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I am reconciling two time series, $X_{1...n}$ and $Y_{1...n}$. They are supposed to have close to 100% correlation, but in reality often not. When that happens, I want to quickly find the points that make the biggest impact to the correlation. Does there exist a formula for me to find the points with the biggest impact?

edit: specifically I want to find a fixed list of points to remove, that will give me closest to 100% correlation.

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    $\begingroup$ It's conceptually easy to find a single point of greatest impact: find a way to measure the change in correlation and then systematically remove the times one by one and compute that change. Pick the time where it is greatest. But finding multiple points can mean two different things: (1) do you want to find the point of greatest impact, remove it from the data, and repeat; or (2) do you want to find the subset (of a given number of points) which, when removed, changes the correlation the most? The two answers are not necessarily the same. What is your objective? $\endgroup$
    – whuber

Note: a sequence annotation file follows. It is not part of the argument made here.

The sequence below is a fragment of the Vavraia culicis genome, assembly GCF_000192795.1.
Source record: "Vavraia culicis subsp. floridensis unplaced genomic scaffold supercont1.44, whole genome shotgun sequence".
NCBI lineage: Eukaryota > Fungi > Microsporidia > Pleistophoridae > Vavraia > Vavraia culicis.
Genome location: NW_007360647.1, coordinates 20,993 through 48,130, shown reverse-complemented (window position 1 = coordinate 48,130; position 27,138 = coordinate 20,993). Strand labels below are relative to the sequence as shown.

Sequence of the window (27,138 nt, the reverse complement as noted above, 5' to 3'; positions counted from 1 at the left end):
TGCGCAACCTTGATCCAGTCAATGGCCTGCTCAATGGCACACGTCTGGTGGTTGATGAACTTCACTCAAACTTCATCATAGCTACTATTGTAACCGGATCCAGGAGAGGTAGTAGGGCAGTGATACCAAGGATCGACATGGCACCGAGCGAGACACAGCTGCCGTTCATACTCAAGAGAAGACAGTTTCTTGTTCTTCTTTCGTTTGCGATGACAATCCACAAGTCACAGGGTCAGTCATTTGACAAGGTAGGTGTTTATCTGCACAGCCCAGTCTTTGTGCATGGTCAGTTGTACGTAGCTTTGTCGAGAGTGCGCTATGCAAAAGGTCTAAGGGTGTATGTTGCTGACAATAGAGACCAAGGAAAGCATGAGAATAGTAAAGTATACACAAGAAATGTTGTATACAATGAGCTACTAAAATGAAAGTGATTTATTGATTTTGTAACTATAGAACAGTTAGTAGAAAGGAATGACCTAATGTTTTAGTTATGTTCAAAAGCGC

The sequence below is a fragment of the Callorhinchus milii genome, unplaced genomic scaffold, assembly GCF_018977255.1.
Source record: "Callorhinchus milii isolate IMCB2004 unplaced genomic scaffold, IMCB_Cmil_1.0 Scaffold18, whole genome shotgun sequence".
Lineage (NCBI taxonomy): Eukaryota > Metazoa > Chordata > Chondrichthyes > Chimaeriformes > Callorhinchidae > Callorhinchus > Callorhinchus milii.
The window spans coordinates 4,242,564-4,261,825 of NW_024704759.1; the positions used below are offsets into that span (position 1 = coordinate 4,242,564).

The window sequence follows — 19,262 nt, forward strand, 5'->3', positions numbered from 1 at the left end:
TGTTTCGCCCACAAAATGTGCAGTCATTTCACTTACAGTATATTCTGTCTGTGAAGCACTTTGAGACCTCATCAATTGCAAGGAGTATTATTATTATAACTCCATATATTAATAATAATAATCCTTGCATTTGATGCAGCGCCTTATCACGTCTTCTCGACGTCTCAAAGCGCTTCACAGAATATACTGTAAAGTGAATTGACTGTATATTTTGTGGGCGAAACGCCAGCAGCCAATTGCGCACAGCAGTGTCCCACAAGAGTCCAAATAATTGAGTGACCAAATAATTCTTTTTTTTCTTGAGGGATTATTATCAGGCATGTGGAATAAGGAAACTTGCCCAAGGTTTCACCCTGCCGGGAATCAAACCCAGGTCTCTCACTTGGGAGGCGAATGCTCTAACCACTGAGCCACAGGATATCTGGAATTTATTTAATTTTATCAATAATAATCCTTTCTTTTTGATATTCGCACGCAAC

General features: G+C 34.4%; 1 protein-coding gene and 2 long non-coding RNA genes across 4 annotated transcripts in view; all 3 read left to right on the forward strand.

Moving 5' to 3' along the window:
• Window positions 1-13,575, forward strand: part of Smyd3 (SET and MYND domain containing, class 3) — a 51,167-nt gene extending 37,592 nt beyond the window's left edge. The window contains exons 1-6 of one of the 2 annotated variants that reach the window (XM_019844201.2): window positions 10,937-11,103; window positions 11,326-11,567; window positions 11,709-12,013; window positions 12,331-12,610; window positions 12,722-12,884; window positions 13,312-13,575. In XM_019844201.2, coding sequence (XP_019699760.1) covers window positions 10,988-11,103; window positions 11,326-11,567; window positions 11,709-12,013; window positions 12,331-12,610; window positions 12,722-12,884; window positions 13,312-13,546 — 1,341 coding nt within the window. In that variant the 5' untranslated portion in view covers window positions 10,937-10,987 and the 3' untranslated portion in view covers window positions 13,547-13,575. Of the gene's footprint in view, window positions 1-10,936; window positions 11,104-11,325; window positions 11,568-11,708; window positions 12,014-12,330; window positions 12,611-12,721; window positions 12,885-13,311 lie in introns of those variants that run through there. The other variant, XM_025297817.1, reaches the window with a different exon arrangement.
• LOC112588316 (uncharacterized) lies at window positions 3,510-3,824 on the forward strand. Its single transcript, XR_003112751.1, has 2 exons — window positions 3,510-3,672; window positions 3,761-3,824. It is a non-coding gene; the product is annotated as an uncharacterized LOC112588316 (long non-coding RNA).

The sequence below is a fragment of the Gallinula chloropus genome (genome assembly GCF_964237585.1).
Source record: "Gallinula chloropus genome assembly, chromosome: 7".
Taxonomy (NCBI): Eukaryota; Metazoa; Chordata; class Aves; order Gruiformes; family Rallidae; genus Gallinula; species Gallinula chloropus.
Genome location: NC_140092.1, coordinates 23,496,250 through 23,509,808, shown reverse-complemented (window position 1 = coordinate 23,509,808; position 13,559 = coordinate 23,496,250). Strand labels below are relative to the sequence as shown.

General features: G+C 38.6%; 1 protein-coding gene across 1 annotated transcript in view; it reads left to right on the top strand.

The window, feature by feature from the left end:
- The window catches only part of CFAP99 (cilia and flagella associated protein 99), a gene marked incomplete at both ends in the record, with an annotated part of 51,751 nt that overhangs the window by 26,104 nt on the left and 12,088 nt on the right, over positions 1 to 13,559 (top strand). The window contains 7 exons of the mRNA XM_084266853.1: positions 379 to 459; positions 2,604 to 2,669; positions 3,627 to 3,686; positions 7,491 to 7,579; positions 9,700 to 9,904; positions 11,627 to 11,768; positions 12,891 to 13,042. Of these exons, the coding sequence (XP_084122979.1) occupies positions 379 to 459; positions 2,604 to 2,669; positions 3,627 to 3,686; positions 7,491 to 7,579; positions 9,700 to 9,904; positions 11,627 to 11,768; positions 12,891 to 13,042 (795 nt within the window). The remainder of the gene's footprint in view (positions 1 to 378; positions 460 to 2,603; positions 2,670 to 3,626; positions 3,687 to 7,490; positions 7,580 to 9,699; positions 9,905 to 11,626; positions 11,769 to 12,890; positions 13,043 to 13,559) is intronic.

Sep 24, 2021 at 17:34
  • $\begingroup$ @whuber (2) better describes my objective. find a subset (probably a handful), after removed, changes the correlation the most $\endgroup$
    – Matt Frank
    Sep 24, 2021 at 17:41
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    $\begingroup$ How will you determine the size of the subset and how do you wish to measure differences in correlation? (It would help to understand better why you want to do this, for then we could propose reasonable answers to these subquestions.) $\endgroup$
    – whuber
    Sep 24, 2021 at 19:40
  • $\begingroup$ If you have three non-colinear points, then each of them them forces the correlation away from $\pm 1$ so in many cases move the correlation by the same amount $\endgroup$
    – Henry
    Sep 24, 2021 at 20:52
  • $\begingroup$ @whuber it's just a practical way to see the "erroneous points" for two supposedly very correlated time series. So I can just set an arbitrary fixed number of points to inspect. $\endgroup$
    – Matt Frank
    Sep 25, 2021 at 0:52

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Cook' s distance calculates the effect on the regression slope of removing a single point from the data. Each point has a value, bigger values have more effect.

A correlation coefficient is the same as the regression coefficient of the standardised variables regressed against each other. Thinking of it this way leads to many other possible residuals and measures of influence of single data points.

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